If Hitler invaded hell,” Winston Churchill once remarked, “I would make at least a favourable reference to the Devil in the House of Commons.” Ryanair views the downturn in much the same way. “Even during deep recessions,” chief executive Michael O’Leary crowed on Monday, Ryanair “continues to deliver growth”. While other European airlines are losing money and having to cut back on routes, the low-cost carrier is expanding capacity, slashing ticket prices to fill seats. Everyone is hurting in the tough times. But Ryanair’s higher-cost competitors are hurting more.

This should make Ryanair, already Europe’s largest airline by market capitalisation, a recession winner. Expanding through the downturn will allow it to increase market share which it can, then milk when the recovery comes. It is a credible theory, yet not without risks. In the first quarter, Ryanair carried 11 per cent more passengers than it did in the same period last year. But in spite of the rise in traffic, ticket sales of €609m were 3 per cent less. Indeed, if it wasn’t for the €152m fall in fuel costs and the €165m of ancillary revenues – which includes the penalties passengers are charged for extra bags or failing to check-in online – Ryanair would have lost money, instead of earning €123m.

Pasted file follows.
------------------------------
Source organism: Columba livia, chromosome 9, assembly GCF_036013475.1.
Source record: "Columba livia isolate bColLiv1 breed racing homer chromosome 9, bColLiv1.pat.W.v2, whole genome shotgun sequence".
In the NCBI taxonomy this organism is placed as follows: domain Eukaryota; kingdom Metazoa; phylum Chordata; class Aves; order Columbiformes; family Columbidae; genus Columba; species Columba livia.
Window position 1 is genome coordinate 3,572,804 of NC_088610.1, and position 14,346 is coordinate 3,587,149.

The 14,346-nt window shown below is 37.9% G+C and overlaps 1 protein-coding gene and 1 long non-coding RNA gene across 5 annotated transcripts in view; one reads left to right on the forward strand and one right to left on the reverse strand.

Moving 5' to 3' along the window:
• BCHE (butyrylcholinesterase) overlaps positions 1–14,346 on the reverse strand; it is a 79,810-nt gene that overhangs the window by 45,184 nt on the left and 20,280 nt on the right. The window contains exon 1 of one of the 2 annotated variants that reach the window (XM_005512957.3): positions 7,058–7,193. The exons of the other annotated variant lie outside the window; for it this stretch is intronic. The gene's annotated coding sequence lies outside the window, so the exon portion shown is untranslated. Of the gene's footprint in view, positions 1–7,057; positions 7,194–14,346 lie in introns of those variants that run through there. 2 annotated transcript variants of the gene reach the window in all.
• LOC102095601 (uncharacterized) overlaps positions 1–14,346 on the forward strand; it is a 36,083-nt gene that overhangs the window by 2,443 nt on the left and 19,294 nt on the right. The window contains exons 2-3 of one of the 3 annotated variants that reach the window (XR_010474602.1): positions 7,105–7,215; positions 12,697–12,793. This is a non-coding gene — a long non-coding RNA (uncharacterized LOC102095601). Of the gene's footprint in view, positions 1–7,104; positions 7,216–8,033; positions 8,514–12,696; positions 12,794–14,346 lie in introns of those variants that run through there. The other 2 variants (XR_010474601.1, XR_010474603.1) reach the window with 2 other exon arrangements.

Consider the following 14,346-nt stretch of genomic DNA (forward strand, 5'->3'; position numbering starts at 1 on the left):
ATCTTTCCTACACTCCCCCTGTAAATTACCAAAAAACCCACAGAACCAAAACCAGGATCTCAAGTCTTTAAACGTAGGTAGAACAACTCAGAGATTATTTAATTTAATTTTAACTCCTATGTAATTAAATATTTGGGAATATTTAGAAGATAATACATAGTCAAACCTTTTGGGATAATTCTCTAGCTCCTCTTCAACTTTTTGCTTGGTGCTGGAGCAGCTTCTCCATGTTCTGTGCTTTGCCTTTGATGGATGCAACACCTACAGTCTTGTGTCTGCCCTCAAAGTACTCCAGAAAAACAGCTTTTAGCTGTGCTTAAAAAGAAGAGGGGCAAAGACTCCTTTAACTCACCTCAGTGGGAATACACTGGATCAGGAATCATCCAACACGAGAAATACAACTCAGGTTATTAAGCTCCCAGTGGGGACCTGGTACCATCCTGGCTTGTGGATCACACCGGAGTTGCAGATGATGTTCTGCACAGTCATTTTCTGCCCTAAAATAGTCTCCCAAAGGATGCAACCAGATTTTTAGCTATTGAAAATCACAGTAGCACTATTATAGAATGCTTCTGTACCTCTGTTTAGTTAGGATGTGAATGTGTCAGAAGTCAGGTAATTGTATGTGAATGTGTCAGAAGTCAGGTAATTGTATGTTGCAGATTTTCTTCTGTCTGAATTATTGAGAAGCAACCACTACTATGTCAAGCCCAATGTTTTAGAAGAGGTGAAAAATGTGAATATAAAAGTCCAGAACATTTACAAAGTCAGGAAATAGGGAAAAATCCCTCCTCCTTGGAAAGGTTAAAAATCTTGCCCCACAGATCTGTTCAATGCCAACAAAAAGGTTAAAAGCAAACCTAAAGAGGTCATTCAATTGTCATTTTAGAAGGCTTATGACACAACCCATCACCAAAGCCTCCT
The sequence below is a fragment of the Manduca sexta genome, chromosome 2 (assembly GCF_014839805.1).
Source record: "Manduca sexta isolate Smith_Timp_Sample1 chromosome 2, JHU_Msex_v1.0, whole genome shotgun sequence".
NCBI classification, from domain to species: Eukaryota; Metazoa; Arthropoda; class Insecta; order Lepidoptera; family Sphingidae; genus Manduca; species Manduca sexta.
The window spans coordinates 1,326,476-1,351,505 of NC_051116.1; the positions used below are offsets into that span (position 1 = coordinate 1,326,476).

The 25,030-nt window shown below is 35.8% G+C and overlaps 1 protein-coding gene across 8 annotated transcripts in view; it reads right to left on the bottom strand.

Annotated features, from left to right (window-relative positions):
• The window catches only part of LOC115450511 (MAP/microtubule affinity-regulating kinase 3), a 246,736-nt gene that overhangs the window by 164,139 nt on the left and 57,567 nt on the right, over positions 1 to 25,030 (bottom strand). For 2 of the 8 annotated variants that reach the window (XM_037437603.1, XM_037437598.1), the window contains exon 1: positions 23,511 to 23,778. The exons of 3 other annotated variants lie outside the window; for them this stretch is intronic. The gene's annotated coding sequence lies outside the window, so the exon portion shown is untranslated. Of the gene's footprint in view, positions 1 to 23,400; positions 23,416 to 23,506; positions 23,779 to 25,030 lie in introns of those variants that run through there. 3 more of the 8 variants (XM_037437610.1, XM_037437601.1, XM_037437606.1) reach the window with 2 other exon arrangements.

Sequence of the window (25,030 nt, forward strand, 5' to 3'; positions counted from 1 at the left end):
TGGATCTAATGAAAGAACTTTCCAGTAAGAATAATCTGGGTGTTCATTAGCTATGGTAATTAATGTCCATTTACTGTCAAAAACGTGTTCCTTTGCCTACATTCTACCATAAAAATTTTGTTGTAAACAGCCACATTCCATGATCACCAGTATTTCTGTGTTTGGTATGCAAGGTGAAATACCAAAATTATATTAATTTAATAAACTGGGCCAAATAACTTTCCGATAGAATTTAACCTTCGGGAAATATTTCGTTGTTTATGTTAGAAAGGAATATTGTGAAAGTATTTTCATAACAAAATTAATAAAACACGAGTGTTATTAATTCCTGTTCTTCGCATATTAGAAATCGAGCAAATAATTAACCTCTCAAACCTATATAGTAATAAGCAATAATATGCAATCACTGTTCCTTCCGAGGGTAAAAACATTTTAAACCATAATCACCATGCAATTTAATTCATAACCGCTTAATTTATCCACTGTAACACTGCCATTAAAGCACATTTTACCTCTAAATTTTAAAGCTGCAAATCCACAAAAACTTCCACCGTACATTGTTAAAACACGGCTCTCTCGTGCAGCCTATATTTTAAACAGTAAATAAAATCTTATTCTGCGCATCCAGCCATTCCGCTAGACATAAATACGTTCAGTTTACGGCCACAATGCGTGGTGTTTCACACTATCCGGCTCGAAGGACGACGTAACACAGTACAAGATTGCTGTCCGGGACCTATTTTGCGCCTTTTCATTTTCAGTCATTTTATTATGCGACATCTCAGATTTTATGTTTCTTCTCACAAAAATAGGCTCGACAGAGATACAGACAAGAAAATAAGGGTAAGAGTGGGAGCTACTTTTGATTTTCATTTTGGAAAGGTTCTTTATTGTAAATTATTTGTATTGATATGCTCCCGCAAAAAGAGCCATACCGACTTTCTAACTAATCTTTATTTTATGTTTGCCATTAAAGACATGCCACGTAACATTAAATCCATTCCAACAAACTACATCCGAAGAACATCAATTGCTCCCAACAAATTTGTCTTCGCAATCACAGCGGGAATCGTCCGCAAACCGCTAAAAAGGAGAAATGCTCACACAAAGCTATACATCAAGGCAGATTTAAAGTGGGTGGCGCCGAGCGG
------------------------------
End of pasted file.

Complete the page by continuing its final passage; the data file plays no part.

Investors are willing to tolerate lower profits now if it means higher profits later – but only up to a point and at the right price. They took fright after Mr O’Leary warned that lower fares per passenger meant that full-year profits would come in at the bottom end of his forecast €200m-€300m range; Ryanair’s share price dropped by 9 per cent. Even so, Ryanair shares still trade on almost 20 times the new forecast earnings. Looking cheap and being cheap are not the same thing.

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